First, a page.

All entrepreneurs know that in order to succeed, you must know your end users. The same principle applies to 3D printing.
3D technology is a diverse service, we have 3D printing, 3D scanning, 3D designing, and 3D prototyping. With a plethora of services applicable to different industries, questions about end users and consumers will rise. Who are they?
So in this article, we will identify all of them and we will also share with you the company that excels in meeting the needs of these people.
3D printing is an additive rather than reductive method of producing tangible three-dimensional items. Hence the term Additive Manufacturing.
3D printing builds items by bonding the print material one layer at a time, rather than using a solid block of material and eliminating all the unneeded material until the desired object is generated.
It employs 3D design files, such as those developed in AutoCAD or other comparable programs.
Specialized software divides the data into cross sections and processes the files. The printer uses this information to produce the desired product one layer at a time from the bottom up.
A filament is fed into a nozzle of a 3D printer, which melts the plastic and then extrudes the material onto the build surface according to the CAD data’s instructions.
The method and use of 3D printers is so simple, that is why companies are scouring to buy their own printers or get a 3D printing partner. But who are their consumers anyway? Let us deep dive further into its 3D applications and users.
3D printing techniques are finally reaching their full potential, and are now being employed in the manufacturing and medical industries, as well as by sociocultural sectors that promote commercial 3D printing.
In the previous decade, there has been a lot of buzz about the possibilities that can be realized by using 3D printing as one of the primary manufacturing methods. Now it is seeing its demand skyrocketing.
Moreover, here are the different use of 3D printing:
Fashion designers are experimenting with 3D-printed bikinis, shoes, and dresses in the field of 3D printing.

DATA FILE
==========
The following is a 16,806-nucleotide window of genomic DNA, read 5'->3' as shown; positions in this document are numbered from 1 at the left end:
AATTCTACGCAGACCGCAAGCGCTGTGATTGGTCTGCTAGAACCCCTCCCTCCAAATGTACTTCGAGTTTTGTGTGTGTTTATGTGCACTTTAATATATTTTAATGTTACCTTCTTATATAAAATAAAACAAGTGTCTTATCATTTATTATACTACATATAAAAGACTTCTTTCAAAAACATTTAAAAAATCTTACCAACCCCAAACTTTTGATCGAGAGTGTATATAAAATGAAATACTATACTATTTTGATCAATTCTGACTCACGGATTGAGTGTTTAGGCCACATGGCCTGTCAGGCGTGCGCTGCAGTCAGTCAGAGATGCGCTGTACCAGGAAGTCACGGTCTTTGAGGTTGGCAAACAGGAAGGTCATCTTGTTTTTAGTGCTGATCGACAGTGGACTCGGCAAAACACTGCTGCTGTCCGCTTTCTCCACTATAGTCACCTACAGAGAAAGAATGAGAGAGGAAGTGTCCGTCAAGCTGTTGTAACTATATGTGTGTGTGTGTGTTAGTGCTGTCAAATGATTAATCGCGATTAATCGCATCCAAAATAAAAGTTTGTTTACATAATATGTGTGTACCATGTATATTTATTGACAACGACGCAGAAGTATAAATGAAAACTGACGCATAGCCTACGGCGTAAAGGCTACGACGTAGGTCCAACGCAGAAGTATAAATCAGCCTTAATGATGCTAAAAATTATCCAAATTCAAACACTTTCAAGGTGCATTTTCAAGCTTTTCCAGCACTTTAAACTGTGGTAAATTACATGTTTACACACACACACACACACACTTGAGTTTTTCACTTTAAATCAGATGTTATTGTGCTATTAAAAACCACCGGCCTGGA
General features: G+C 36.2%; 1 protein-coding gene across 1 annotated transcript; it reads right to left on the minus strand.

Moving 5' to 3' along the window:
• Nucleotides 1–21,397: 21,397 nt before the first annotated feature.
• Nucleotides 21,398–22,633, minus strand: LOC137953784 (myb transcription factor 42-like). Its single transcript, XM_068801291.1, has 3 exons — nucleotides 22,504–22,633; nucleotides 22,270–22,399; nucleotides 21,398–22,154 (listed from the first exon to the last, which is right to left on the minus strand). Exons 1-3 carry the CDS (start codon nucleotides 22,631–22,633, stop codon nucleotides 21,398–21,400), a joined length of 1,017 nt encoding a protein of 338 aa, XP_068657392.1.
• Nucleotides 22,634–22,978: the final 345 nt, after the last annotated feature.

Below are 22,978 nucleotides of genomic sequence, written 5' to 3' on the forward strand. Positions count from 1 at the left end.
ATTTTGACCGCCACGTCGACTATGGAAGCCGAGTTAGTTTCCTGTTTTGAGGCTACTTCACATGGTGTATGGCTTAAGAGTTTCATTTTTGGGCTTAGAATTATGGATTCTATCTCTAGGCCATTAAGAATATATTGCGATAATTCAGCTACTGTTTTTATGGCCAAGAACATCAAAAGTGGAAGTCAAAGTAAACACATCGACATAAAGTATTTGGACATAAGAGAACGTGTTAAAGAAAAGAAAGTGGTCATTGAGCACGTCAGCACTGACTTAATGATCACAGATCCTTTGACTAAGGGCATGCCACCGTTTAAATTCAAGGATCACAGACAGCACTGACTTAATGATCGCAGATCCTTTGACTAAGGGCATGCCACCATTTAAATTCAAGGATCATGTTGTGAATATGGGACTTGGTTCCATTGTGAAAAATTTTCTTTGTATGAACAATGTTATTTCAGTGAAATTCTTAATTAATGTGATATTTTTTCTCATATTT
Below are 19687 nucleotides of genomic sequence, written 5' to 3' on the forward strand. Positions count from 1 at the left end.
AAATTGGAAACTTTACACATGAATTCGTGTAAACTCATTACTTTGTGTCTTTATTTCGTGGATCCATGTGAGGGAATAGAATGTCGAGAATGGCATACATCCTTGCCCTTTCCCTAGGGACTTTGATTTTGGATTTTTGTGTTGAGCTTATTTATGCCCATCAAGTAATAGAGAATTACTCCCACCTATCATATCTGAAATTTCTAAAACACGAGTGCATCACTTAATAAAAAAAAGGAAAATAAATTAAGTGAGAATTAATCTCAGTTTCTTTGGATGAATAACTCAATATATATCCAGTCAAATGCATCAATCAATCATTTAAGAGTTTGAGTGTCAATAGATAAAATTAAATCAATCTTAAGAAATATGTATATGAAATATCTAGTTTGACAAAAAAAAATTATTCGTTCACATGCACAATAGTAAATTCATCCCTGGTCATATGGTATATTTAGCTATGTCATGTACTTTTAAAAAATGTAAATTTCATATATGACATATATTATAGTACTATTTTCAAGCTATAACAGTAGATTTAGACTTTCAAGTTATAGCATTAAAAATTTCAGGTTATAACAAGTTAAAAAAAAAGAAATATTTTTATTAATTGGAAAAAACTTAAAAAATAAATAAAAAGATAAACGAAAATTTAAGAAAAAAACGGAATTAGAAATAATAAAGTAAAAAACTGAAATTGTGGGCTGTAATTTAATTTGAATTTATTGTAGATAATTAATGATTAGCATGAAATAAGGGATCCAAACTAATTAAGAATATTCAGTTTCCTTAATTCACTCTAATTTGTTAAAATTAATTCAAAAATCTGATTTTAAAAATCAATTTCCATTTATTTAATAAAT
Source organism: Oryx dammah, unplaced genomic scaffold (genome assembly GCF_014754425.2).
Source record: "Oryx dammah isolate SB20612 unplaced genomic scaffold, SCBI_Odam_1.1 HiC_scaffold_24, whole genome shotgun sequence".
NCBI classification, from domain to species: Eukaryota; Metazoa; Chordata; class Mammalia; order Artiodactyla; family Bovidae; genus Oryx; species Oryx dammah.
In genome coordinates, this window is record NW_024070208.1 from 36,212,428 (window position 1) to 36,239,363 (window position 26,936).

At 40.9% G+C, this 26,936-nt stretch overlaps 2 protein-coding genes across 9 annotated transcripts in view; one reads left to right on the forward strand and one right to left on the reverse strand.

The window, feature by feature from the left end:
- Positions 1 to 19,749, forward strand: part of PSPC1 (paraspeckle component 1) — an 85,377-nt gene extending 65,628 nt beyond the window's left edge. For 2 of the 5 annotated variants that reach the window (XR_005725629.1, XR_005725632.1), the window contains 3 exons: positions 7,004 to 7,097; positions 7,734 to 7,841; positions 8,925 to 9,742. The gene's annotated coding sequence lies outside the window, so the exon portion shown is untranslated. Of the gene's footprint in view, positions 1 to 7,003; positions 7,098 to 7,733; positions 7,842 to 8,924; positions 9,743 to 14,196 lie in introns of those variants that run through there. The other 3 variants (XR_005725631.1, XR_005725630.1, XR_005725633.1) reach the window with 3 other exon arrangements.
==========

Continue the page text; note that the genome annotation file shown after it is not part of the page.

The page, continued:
Nike uses 3D printing to prototype and manufacture the 2012 Vapor Laser Talon football shoe for American football players, while New Balance is 3D producing custom-fit shoes for athletes in commercial production.
Companies are already generating consumer-grade eyewear with on-demand personalized fit and styling using 3D printing (although they cannot print the lenses). Rapid prototyping allows for on-demand customization of spectacles.
However, academic circles have expressed concern about the probable human acceptability of 3D fashion and such mass personalized garment goods due to the potential decrease of brand value communication.
High fashion designers such as Karl Lagerfeld, who designs for Chanel, Iris van Herpen, and Noa Raviv, who collaborate with Stratasys technology, have used and highlighted 3d printing in their creations.
The 2016 Metropolitan Museum of Art Anna Wintour Costume Center exhibition “Manus X Machina” featured pieces from their lines as well as other 3D printing work.
Consumer/End-user: Athletes and Models
In early 2014, Swedish supercar company Koenigsegg unveiled the One:1, a supercar with various 3D-printed components.
The One:1 contains side-mirror internals, air ducts, titanium exhaust components, and whole turbocharger assemblies that were 3D printed as part of the manufacturing process in the limited run of vehicles Koenigsegg creates.
Urbee is the name of the first car in the world to be equipped with 3D printing technology (its bodywork and car windows were “printed”).
A hybrid car with a futuristic design was created in 2010 through a partnership between the US engineering firm Kor Ecologic and the company Stratasys (maker of printers Stratasys 3D).
In May 2015, Airbus stated that over 1000 components of the new Airbus A350 XWB were made using 3D printing.